First jobs aren’t supposed to be enjoyable. Whether it be babysitting, lawn mowing, or dog sitting, first jobs are sweaty, unpleasant and exhausting. But at least you could take pride in your work at the end of the day.
Once you start working retail, those days are long gone.
Sure I may not be exhausted from doing physical labor, but the mental effort of dealing with the entitled and blatantly stupid side of humanity takes a serious toll.
My first retail experience was at a trendy women’s boutique, where I was required to dress to their standards and interact with all customers in a friendly and relaxed manner. Since I hadn’t been exposed to the agonizing horrors of retail work yet, I was generally excited my first few days. Oh the days of blissful ignorance.As a newbie, I was relegated to the greeter position, which required me to stand in the front of the store in the blazing heat, repeating the same string of phrases to each new person in a nice cheery demeanor. Do you ever notice retail workers have a sort of dead nothingness in their eyes when you see them? That's because for six hours straight, we are forced to maintain a constant positive attitude and smile, no matter how frustrating a customer is we interact with. A lot of customers when approached either ignore my greeting completely or go into a long string of demands without warning. The worst part of this job is the constant repetition of sales to customers even though they’re posted all over the store, because apparently customers can’t or refuse to read the sign postings.
On one particular occasion when we had our semi-annual sale, a customer approached me to ask about the sales going on (like they aren’t already posted on every surface) and as I tell her the difference between the items that are BOGO and those that are 70% off, she gets confused and upset that there are so many different sales going on and complains to me that this doesn’t make any sense. As I try to politely explain the sales again, she demands to speak to the manager, to which my manager told her the exact same thing. So she left.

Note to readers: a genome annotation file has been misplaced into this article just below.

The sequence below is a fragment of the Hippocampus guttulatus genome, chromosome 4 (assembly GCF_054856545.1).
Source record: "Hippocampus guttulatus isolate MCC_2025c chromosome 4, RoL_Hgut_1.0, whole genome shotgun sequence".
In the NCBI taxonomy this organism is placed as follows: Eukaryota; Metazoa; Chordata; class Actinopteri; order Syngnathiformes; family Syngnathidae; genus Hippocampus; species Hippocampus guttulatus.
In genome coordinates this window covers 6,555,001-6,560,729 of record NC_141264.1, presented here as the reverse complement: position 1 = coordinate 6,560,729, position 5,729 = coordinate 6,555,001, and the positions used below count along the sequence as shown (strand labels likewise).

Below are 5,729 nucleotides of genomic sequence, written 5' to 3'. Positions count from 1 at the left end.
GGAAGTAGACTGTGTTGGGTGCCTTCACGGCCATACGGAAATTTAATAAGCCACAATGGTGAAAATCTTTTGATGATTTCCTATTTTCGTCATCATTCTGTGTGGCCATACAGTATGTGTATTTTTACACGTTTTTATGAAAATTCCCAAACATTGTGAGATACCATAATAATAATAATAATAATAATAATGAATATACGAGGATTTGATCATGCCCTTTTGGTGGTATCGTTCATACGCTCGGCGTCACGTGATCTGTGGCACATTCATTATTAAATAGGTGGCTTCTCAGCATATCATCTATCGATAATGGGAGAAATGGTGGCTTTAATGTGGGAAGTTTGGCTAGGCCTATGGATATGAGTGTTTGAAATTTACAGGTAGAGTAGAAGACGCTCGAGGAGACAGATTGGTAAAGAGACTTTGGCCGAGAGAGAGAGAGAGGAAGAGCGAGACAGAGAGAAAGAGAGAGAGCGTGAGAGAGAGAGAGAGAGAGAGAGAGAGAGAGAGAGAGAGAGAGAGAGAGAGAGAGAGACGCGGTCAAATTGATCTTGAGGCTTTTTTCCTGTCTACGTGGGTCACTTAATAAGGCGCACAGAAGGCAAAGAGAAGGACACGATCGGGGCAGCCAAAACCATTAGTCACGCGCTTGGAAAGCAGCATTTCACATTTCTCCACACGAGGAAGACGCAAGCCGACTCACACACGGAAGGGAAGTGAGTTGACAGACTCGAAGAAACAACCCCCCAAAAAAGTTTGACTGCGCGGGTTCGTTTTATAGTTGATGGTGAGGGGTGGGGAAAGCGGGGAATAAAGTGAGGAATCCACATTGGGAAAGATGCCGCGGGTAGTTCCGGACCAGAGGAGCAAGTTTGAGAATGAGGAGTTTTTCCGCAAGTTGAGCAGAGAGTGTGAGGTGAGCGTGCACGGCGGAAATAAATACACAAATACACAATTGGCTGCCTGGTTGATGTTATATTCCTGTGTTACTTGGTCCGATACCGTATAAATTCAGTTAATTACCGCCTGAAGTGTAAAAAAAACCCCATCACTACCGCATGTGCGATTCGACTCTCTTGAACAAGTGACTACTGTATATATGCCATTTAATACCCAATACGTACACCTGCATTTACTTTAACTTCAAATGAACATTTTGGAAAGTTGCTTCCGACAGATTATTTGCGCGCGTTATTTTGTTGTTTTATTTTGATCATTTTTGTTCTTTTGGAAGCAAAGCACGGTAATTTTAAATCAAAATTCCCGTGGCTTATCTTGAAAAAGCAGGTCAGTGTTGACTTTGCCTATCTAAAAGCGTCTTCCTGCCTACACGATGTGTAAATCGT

Every part of retail requires customer interaction, but none is as terrible as the fitting room. I must directly face the annoyances of customers at all times and be there to assist them in any way. However, to customers this means I am expected to act as each one's own personal attendant who slaves away without complaint. On a regular day, an average of six different customers per hour expect me to drop everything I'm doing and run all over the store collecting clothing items for them. To handle this almost-impossible task, I could do one of three things:
1. I could politely tell them I'm helping others at the moment and will be with them soon in which case, the customer(s) get impatient, leaves without buying anything and I get a nice, stern yelling at from my manager.
2. I could over-attend to one or two who I think will buy the most and suggest items for an outfit, but then they get upset anyways and resent me for pushing sales on them.
3. Or I could avoid all responsibilities and sit in the back, hoping my co-workers will handle it.
Even then, I could put in all that work- my sweat, blood, and tears (in some cases, literally)- to make them happy with the clothes, and they walk out of the store without thanking anyone and without buying anything. Though that may make me want to pull my hair out, I must be perpetually cheery and friendly while on my shift and am forced to internalize my frustration.
See? You can't really win with shoppers.
Even when customers are acting somewhat decently, you have the select few that decide to ruin an entire team's week. It’s hard enough to deal with paying customers but shoplifters are the absolute scum of the earth to us associates. My co-worker was in the fitting room, attending to two high school girls who had collected a fair amount of clothes and were taking a long time trying them on. Though my co-worker suspected something suspicious, she had to deal with other customers before she could investigate. And while she was occupied, these degenerates slipped out of the fitting room and out the door with $300 worth of clothes. That put a serious dent in our goal earnings for the week and the associates had to pick up the slack just to make the weekly quota.
Oh, how working in customer service has demolished my faith in humanity.
I've even found so-called "people persons" running from some of the most dreaded customers. I once found my co-worker hiding behind the last clothing rack in the back room, avoiding a customer that was so demanding that she asked for something we didn’t sell but she wouldn’t leave until she got what she came for.
As my torture comes a close (aka my shift ends), I am still not granted a final sweet relief because illiterate or blatantly inconsiderate customers meander into the store right as it closes, forcing all associates to stay past their hours to clean up. Like why is anyone still shopping at 11:30?! Go home, customer, you’re the worst.
Finally, even though you may make plans for a day off, your manager will call you in for another day of pure hell. But at the end of the day, at least you’re getting paid.